Juno Saw One of Io’s Volcanoes Erupting During its Recent Flyby

Thanks to a mission extension, NASA’s Juno probe continues to orbit Jupiter, being only the second spacecraft in history to do so. Since it arrived around the gas giant on July 5th, 2016, Juno has managed to gather a great deal of information on Jupiter’s atmosphere, magnetic and gravity environment, and its interior structure.

In that time, the probe has also managed to capture some breathtaking images of Jupiter as well. But on December 21st, during the probe’s sixteenth orbit of the gas giant, the Juno probe changed things up when four of its cameras captured images of the Jovian moon Io, showcasing its polar regions and spotting what appeared to be a volcanic eruption.

The images were captured by multiple instruments in the probe’s scientific suite, including the JunoCam, the Stellar Reference Unit (SRU), the Jovian Infrared Auroral Mapper (JIRAM) and the Ultraviolet Imaging Spectrograph (UVS). Together, these instruments observed Io’s polar region for over an hour, during which time an unexpected lava plume occurred.

Reconstructed image acquired by the JunoCam at 12:20 (UTC) on Dec. 21, 2018. Credit: NASA/SwRI/MSSS

As Scott Bolton, the principal investigator of the Juno mission and an associate vice president of the Southwest Research Institute’s Space Science and Engineering Division, explained in an SwRI press release:

“We knew we were breaking new ground with a multi-spectral campaign to view Io’s polar region, but no one expected we would get so lucky as to see an active volcanic plume shooting material off the moon’s surface. This is quite a New Year’s present showing us that Juno has the ability to clearly see plumes.”

The JunoCam acquired the first images on Dec. 21st at 12:00, 12:15 and 12:20 UTC (08:00, 08:15, 08:20 EDT; 04:00, 04:15, 04:20 PST), respectively. At the time, Io was about to enter into Jupiter’s shadow and become totally eclipsed. The resulting images showed the moon half illuminated, with the volcanic eruption located at the terminator (the day-night boundary). The timing proved to be very fortunate for the Juno mission team.

As Candice Hansen-Koharcheck, the JunoCam lead from the Planetary Science Institute, explained: 

“The ground is already in shadow, but the height of the plume allows it to reflect sunlight, much like the way mountaintops or clouds on the Earth continue to be lit after the sun has set.”

Image captured by Juno’s Stellar Reference Unit (SRU) camera shortly after Io was eclipsed by Jupiter at 12:40:29 (UTC) Dec. 21, 2018. Credit: NASA/JPL-Caltech/SwRI

By 12:40 UTC (08:40 EDT; 04:40 PST), Io had passed completely into Jupiter’s shadow and went dark. However, the sunlight reflecting off of Europa helped to illuminate Io and its plume. At this point, the SRU camera (which is designed to gather light from stars) was able to capture an image that showed Io once it became illuminated by the reflected light from Europa.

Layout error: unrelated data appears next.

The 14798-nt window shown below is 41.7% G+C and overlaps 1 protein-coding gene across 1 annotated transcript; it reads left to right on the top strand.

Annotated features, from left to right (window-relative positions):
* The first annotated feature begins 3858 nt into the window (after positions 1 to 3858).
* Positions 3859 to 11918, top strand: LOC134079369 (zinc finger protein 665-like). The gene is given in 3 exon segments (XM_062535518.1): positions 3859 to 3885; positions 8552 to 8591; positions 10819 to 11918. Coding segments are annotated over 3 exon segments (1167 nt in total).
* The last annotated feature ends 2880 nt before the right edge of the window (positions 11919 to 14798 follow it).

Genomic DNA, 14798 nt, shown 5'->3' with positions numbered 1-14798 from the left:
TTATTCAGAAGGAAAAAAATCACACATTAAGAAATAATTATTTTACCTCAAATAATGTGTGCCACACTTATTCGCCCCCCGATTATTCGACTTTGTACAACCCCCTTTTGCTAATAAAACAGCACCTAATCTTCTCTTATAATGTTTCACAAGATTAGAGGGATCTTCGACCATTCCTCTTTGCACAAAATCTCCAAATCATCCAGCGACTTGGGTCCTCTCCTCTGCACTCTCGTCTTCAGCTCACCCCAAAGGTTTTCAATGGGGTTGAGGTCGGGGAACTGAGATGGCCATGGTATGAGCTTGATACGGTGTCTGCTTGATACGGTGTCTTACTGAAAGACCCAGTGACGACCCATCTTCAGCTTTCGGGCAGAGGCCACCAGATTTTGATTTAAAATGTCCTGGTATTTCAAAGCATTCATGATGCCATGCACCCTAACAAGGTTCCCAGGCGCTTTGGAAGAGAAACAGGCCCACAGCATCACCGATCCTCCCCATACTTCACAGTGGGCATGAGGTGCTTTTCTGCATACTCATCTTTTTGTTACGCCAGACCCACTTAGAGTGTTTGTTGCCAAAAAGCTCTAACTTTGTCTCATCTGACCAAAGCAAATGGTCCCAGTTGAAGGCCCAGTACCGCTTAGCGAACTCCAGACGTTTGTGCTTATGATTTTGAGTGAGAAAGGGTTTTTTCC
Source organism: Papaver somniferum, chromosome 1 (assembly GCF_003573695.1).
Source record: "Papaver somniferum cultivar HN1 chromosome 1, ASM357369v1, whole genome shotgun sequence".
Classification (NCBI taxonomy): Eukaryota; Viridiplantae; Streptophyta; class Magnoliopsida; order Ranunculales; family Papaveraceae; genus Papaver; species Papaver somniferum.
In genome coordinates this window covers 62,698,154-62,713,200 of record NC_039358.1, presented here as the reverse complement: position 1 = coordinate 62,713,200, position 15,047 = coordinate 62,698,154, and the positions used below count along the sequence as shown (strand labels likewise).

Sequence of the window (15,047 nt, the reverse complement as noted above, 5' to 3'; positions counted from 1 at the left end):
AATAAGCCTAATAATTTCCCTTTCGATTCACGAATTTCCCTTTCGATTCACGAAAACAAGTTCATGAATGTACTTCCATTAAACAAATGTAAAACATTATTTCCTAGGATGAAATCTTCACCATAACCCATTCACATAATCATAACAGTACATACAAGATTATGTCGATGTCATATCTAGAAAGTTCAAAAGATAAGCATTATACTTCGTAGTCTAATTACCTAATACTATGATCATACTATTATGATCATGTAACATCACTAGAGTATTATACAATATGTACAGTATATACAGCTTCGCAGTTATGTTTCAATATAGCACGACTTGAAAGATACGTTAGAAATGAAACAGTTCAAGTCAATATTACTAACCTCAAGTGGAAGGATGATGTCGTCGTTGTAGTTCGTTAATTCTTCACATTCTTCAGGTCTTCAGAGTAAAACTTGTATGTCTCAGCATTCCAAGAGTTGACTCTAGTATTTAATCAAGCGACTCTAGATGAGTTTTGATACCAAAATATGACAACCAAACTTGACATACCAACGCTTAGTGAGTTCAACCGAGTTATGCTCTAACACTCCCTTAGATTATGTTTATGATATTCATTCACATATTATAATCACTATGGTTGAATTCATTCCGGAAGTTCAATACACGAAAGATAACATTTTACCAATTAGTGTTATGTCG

The brightest feature in the image (shown above) is believed to be a radiation signature generated by the atmospheric gas and dust in Io’s atmosphere. These particles are regularly swept up by Jupiter’s magnetic field and then ionized, feeding Jupiter’s massive radiation belts. Other bright spots in the image are believed to be the result of activity from volcanoes.

This was a rare opportunity, since the SRU was not designed for surface imaging. The crew also used the occasion to test out the JIRAM instrument, which senses heat at long wavelengths. Designed to detect hotspots in Jupiter’s atmosphere between day and night, the crew found that the instrument was also useful for generating an image of the hotspots on Io’s surface (shown below).

The ostensible purpose of the Juno mission was to peak beneath Jupiter’s swirling clouds and learn what makes the planet tick. These latest images demonstrate that the probe is also capable of studying Jupiter’s moons, which could lead to new insights into how interactions between the gas giant and its major satellites (Io, Europa, Ganymede and Callisto) affect both.

Image acquired by the Jovian Infrared Auroral Mapper (JIRAM) at 12:30 (UTC) on Dec. 21st, 2018. Credit: NASA/JPL-Caltech/SwRI/INAF

For Io, include the moon’s volcanic activity, which is attributed to tidal interactions with Jupiter, as well as the freezing of Io’s tenuous atmosphere when it is in Jupiter’s shadow. There’s also the way in which Io’s volcanic activity contributes to Jupiter’s radiation environment and helps to strengthen and shape the planet’s magnetic field.

These images were taken at the halfway point in the Juno mission, which is scheduled to finish mapping Jupiter and crashing into the planet’s atmosphere in July of 2021. Before and after that occurs, scientists expect many more images and findings to come from this mission.

Further Reading: SwSI